Our long-term goal is to understand heat-shock signaling and chaperone network, in order to prevent protein misfolding and promote the active curing of toxic protein aggregates, especially in the case of protein misfolding diseases.


Dr. Philippe Reymond

Molecular Studies of Plant-Insect Interactions

Plants attacked by insects develop an array of inducible defenses aimed at slowing the growth or development of the aggressor. We use genomics tools to monitor transcriptional changes in Arabidopsis after challenge with specialist (Pieris brassicae) or generalist (Spodoptera littoralis) leaf-chewing insects. Our research is mainly focused on two projects :

1) We want to know what are the insect-derived elicitors that trigger transcriptional reprogramming, which signals are involved in the transduction events and which transcription factors control defense gene induction after insect attack. The aim of this project to identify the genes that contribute to the plant resistance to herbivores.

2) Insect eggs deposited on a leaf represent a future threat as larvae hatching from the egg will ultimately feed on the plant. Eggs laid by Pieris brassicae modify the expression of hundreds of genes, indicating that plants are capable of detecting the presence of insect eggs and that they respond by activating defense gene expression. We want to identify the nature of egg-derived elicitor(s), the signaling pathways that control the oviposition-induced responses, and the benefits and costs of defense against oviposition.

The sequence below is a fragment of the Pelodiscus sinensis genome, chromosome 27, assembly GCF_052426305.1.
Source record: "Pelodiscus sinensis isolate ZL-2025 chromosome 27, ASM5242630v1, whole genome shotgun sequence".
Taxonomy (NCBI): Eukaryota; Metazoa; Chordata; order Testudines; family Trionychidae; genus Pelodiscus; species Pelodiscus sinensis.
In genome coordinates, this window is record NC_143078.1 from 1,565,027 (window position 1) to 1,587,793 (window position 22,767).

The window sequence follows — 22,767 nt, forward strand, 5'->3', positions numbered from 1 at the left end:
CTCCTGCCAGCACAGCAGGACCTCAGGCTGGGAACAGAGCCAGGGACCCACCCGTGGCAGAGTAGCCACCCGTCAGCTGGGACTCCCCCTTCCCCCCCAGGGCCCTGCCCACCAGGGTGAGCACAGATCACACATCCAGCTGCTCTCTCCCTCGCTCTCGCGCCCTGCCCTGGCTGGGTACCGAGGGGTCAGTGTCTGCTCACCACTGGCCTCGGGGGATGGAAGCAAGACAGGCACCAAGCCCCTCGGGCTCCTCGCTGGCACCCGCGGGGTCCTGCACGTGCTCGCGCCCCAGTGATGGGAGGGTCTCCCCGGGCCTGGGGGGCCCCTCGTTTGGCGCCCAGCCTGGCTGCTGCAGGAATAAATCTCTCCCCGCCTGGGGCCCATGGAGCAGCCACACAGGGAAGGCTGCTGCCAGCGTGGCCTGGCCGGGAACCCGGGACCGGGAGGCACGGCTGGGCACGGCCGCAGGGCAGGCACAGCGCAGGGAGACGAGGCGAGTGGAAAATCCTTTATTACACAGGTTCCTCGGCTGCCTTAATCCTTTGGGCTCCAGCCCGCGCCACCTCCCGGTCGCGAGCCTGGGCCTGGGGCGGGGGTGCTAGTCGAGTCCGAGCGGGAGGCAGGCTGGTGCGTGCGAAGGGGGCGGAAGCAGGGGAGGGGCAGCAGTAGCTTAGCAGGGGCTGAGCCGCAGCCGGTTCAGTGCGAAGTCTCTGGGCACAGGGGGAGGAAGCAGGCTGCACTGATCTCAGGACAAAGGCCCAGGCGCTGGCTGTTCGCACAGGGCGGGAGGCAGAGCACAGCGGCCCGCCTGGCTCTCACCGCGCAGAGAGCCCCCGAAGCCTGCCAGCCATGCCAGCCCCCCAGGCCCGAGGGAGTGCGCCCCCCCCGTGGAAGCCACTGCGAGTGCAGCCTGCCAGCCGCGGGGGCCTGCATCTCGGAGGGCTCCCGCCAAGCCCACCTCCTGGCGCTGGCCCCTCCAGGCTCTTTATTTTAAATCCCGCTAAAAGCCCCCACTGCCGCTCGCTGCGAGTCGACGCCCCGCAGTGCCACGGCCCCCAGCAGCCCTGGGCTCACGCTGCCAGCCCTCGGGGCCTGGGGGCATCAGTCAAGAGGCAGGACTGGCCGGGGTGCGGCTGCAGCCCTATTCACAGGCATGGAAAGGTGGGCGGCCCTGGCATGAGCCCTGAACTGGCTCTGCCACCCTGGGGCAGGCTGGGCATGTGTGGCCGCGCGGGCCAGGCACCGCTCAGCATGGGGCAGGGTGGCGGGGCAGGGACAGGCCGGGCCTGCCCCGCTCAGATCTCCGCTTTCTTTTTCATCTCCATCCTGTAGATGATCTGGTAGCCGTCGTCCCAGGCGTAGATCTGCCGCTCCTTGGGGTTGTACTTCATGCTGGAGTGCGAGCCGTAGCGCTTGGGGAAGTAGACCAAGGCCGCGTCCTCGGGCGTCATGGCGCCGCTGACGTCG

Prof. Antoine Guisan

Spatial modelling of plant species distribution

Research topics
• plant species – environment relationships
• environmental niche stability in space and time
• rare plant species modelling, model-based sampling,
• anticipating plant invasions, weed risk assessments
• climate threat to plant diversity, predicting range shifts and extinctions
• dispersal modelling and future plant migrations in fragmented landscapes
• assembling species predictions into communities, biotic interactions
• spatial modelling of functional and phylogenetic plant diversity


Prof. Yves Poirier

There are presently three main axes of research within our laboratory.

1. Metabolic pathways in the peroxisome and synthesis of polyhydroxyalkanoates

Our laboratory studies the pathways involved in fatty acid degradation in the peroxisomes of fungi and plants using a novel tool that we have developed, namely the synthesis of the biopolyester polyhydroxyalkanoate from the polymerization of the intermediates of the ß-oxidation cycle.

2. Study of the isoprenoid pathway

Plants synthesize a wide diversity of molecules from the isoprenoid pathway. Of particular interest to our group is the synthesis of rubber and how the carbon flux through the isoprenoid pathway can be modulated to increase rubber biosynthesis.

3. Phosphate transport and metabolism

Inorganic phosphate (Pi) is one of the main nutrients limiting the growth. Our work on Pi transport and metabolism is focused on the characterization of the PHO1 gene family in Arabidopsis and rice. The PHO1 gene is involved in the loading of Pi from the root into the xylem vessels. A family of 10 genes related to PHO1 have recently been identified from the Arabidopsis genome project. Our main goal is to gain a comprehensive view of the role of these genes in phosphate acquisition and distribution throughout the plant.